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I've found a question on SO (here), which is a prime number generator that uses channels. First of all, I had some trouble to find out how this code works, but later on, I saw the fun of it. Then, all the sudden, I saw the light! The code can be used perfectly to benchmark the difference between channels versus a for loop. The question on SO uses a channel to store the total range of integers, then pulls the numbers one by one to figure out if it's prime or not. So I used my fasted code to calculate a prime number, versus the channel one. The question is, can it be improved?

This is the channel version:

package main

import "fmt"
import "time"

func Generate(ch chan<- int) {
    for i := 2; ; i++ {
        ch <- i
    }
}

func Filter(in <-chan int, out chan<- int, prime int) {
    for {
        i := <-in
        if i%prime != 0 {
            out <- i
        }
    }
}

func main() {
    ch := make(chan int)
    go Generate(ch)
    t0 := time.Now()
    for i := 0; i < 170; i++ {
        prime := <-ch
        fmt.Println(prime)
        ch1 := make(chan int)
        go Filter(ch, ch1, prime)
        ch = ch1
    }
    t1 := time.Now()
    fmt.Printf("The call took %v to run.\n", t1.Sub(t0))
}

This is my own version:

package main

import "fmt"
import "time"

func isPrime(number int) bool {
    switch {
    case number < 2:
        return false
    case number == 2:
        return true
    case number%2 == 0:
        return false
    default:
        for i := 3; (i * i) <= number; i += 2 {
            if number%i == 0 {
                return false
            }
        }
        return true
    }
}

func main() {
    t0 := time.Now()
    for i := 1; i < 1014; i++ {
        if isPrime(i) {
            fmt.Println(i)
        }
    }
    t1 := time.Now()
    fmt.Printf("The call took %v to run.\n", t1.Sub(t0))
}

The channel version runs in 21 ms. My own version runs in 11 ms.

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2
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yes it can be improved.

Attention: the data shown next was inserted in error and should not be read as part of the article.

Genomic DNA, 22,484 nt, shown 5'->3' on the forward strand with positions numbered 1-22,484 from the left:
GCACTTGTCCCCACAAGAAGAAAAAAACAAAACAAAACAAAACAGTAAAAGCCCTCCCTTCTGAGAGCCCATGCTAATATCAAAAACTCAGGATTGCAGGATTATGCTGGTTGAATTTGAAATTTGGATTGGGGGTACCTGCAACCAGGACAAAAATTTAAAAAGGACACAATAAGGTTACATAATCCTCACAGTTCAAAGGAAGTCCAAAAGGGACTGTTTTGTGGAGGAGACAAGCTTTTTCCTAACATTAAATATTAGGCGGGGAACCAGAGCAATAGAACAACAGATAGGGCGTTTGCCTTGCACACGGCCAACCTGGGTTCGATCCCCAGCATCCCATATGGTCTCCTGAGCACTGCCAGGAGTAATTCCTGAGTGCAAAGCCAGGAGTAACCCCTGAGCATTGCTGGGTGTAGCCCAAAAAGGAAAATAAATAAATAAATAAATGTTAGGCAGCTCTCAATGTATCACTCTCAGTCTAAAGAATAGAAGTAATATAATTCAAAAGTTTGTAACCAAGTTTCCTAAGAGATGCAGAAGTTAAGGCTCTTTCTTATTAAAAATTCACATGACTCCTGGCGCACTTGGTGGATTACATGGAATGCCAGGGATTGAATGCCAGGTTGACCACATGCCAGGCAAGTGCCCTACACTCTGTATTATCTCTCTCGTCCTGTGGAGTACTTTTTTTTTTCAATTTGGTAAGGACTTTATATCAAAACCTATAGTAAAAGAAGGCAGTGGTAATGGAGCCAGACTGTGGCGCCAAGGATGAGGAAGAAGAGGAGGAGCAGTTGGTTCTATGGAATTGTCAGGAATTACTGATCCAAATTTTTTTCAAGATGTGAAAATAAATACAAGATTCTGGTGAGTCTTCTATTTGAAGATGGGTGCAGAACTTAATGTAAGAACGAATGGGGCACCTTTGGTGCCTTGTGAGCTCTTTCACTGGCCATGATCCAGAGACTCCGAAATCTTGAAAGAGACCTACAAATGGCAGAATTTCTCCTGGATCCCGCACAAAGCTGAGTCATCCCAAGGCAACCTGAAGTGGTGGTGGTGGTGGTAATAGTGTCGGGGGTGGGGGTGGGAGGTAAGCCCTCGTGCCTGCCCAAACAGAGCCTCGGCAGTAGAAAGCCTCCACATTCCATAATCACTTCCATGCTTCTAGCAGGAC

first, Golang is supposed to be big on concurrency. Your version is not concurrent. It will probably run on just one core.

Channels are supposed to give us concurrency for free. Here, we have a cascade of filtering channels, and while a number makes its way through a later channel, another, bigger number can well enter the earlier channel, concurrently. On multi-core, I'd expect to see high CPU utilization for this code.

The channel version can be drastically improved. Filtering by 7, say, should only be done for numbers from 49 up. There's no need to check 28 by 7—it'll be caught earlier, by a lower prime factor, 2. So the filtering channels should only be started up at primes' squares. This will radically reduce the number of channels working largely for nothing right now. The time complexity should improve from about quadratic to about n1.5, give or take.

I call it the postponement technique. I described it in this SO answer as well as many others. I first thought it up when I worked through the SICP book many years ago and tried re-writing its primes code in Haskell for fun. I thought then it must be widely known... but it turns out, it wasn't.

And of course, there's no need to enumerate any even number above 2. Here's the code:

func Sieve(out chan<- int) {   // 2,000 primes:
  out <- 2                     //  was: 1.32s now: 0.06s
  out <- 3
  q := 9
  ps := make(chan int)
  go Sieve(ps)                 // separate primes supply
  p := <-ps   // p=2, ps@3
  p = <-ps    // p=3, ps@5
  nums := make(chan int)
  go NumsFromBy(5,2,nums)
  for i := 0; ; i++ {
    n := <-nums
    if n < q {
        out <- n   // n is prime
    } else {
        ch1 := make(chan int)
        go Filter(nums, ch1, p)  // p=3
        nums = ch1
        p = <-ps  // 5
        q = p*p   // 25 !
    }
  }
}
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